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The banking industry has learned preliminary results of the so-called stress tests Friday — but plenty of questions will remain. (Updated)
The banking industry will learn preliminary results of the so-called stress tests today (Friday) — but plenty of questions will remain.
Stocks temporarily pared gains after a much anticipated concept paper on the government stress tests for the 19 biggest U.S. financial institutions was released.
Stocks opened higher Friday as investors shrugged off a dismal durable-good report and were encouraged by Ford's narrower-than-expected loss.
The existing US banks have survived tough economic conditions over the past half year, which can be assimilated to a real-life stress test, Bob Parker, vice-chairman at Credit Suisse Asset Management, told CNBC.
Stock index futures remained higher Friday as investors shrugged off a dismal durable-good report and were encouraged by Ford's narrower-than-expected loss.
Stocks pulled off a gain after a wobbly session Thursday as banks rose and some better-than-expected earnings helped offset gloomy economic data.
Credit card executives meeting with President Obama argued that rules proposed by the Federal Reserve are adequate to protect consumers, but Obama believes more should be done.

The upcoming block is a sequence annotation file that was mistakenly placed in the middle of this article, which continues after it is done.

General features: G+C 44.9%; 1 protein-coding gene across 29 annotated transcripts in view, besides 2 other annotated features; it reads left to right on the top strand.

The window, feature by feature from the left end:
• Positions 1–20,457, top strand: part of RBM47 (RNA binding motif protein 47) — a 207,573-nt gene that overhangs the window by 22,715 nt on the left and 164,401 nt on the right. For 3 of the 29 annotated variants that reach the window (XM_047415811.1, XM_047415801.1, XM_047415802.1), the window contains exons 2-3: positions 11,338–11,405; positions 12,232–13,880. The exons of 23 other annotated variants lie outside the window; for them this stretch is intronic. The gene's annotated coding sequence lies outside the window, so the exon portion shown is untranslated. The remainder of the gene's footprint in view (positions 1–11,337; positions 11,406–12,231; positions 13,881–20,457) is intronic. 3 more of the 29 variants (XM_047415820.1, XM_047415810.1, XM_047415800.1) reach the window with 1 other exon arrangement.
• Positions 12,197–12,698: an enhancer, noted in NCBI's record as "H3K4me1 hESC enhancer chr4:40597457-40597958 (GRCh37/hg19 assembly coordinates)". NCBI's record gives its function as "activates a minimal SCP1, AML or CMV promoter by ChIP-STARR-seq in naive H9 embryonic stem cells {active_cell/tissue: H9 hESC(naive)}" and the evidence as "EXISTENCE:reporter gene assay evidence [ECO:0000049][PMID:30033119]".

The lending practices of U.S. credit card companies will be under the microscope Thursday as President Barack Obama meets with executives from 13 leading credit card issuers. We wanted to know if you feel you've been unfairly treated by the credit card companies.
Art Cashin, UBS Financial Services director of floor operations, offered CNBC his take on what traders are watching Thursday — and his predictions for the stock market in coming days.
While Wall Street's bulls are battling to hold the high ground, the bears may have the edge going into Thursday.
Stocks staged a late rally Wednesday as investors shrugged off health-care weakness and bet on solid results from Apple after the bell.
The economy is not “out of the woods yet, but there are encouraging signs,” said Howard Atkins, CFO of Wells Fargo.
We are always reluctant to make short-term trading calls. However, it strikes us that the euphoria over 1Q bank earnings is somewhat misplaced. The factors leading to first quarter outperformance (relative to drastically-reduced expectations) seem to be largely unsustainable.
Morgan Stanley posted a first-quarter loss that was much wider than analysts expected; it also slashed its dividend. But CNBC's David Faber reports that there's more to the story than what's on the surface.
Stocks rebounded Wednesday as Caterpillar led the Dow, automakers rallied and banks posted solid gains.
Sean O'Hara is bullish on America. The president of RevenueShares Investor Service is even bullish on financials — and even on the company that bought Merrill Lynch. One caveat, though: He's thinking long term.
Stocks opened lower Wednesday as investors looked for further guidance from Treasury Secretary Timothy Geithner and the next batch of corporate earnings.
Futures turned down about 6 points at 8:30 AM as Morgan Stanley reported a loss of $0.57, much worse than the loss of $0.08 expected. This officially ends the streak where banks have beaten estimates. Top line miss was rather large: $3.0 billion vs. $4.8 billion expected.
Stock index futures pointed a lower open Wednesday as investors looked for further guidance from Treasury Secretary Timothy Geithner and the next batch of corporate earnings.